The Oscars are almost guaranteed to attract some controversy each year. Usually, there's some disagreement over which film deserved best picture, or what movie is overrated. Given the current political climate, this year will likely prove more divisive than most.
Of course, politics have never been completely separate from entertainment and award shows. Most notably, there was Marlon Brando's boycott of the 1973 Oscars. Brando sent activist Sacheen Littlefeather in his place to deny his Best Actor Award, as protest for the film industry's treatment of Native Americans. More recently, the #OscarsSoWhite campaign of the last two years has inspired boycotts in reaction to the lack of diversity in the nominees. Whether this year's more diverse slate of nominees puts an end to the controversy remains to be seen, but the Academy must be hoping so.
If the Golden Globes are any indication, this year's Oscars are more likely to be primarily dominated by political, rather than racial, controversy (though the two can never be entirely separated). There's nothing new in artists and entertainers criticizing politicians, but few political figures have managed to unite the entertainment industry in opposition as Donald Trump has. After the Golden Globes, reactions were largely split into two camps: praising entertainers for taking a bold public stance, or arguing that celebrities should stay out of politics. This raises the question, can they really stay out of politics? Even if they can, should they?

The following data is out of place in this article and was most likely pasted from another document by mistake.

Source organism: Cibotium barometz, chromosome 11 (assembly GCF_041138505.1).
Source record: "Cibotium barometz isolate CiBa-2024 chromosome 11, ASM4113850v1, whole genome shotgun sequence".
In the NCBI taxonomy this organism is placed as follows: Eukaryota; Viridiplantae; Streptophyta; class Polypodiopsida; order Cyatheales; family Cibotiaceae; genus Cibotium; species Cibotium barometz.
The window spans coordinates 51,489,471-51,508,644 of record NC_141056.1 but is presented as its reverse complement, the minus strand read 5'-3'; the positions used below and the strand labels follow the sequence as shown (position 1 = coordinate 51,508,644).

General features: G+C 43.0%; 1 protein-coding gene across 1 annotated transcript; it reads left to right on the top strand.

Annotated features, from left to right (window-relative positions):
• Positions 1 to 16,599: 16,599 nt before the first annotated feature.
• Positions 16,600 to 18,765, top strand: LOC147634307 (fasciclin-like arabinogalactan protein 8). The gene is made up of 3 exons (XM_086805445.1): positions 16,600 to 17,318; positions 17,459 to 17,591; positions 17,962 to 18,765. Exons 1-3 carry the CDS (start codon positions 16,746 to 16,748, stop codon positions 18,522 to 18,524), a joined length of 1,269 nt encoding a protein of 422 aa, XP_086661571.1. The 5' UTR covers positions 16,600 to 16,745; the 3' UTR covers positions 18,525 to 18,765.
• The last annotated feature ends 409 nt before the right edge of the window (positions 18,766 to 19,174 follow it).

We're living in a world in which an American Idol runner-up has been nominated for Congress by North Carolina Democrats. A world in which Michigan Republicans have suggested Kid Rock for Senate, and Ted Nugent has indicated he may run in the same state. A world in which the star of the Celebrity Apprentice is now the President of the United States. Surely, actors delivering politically-charged speeches at award shows pale in comparison.
For all their wealth and privilege, artists and entertainers are still people, not public property. They are not obligated to tailor their political views to those of their fans. They have every right to express their views, just as the public has the right to respond. Boycotting or criticizing people after they speak is a far better response than seeking to prevent them from speaking in the first place. That should go without saying, but this is apparently the present state of political discourse in America.
You may not want to tune into the Oscars just to hear four hours of political speeches (the alternative, however, is listening to celebrities thanking half the people they've ever met). Perhaps it's best to remember that they have the right to free speech, just as we all have the right to turn the channel. Besides, in the time it'll take to watch the Oscars, you could catch up on half a season of your favorite show.
The 89th Academy Awards ceremony, hosted by Jimmy Kimmel, will air this Sunday, February 26th.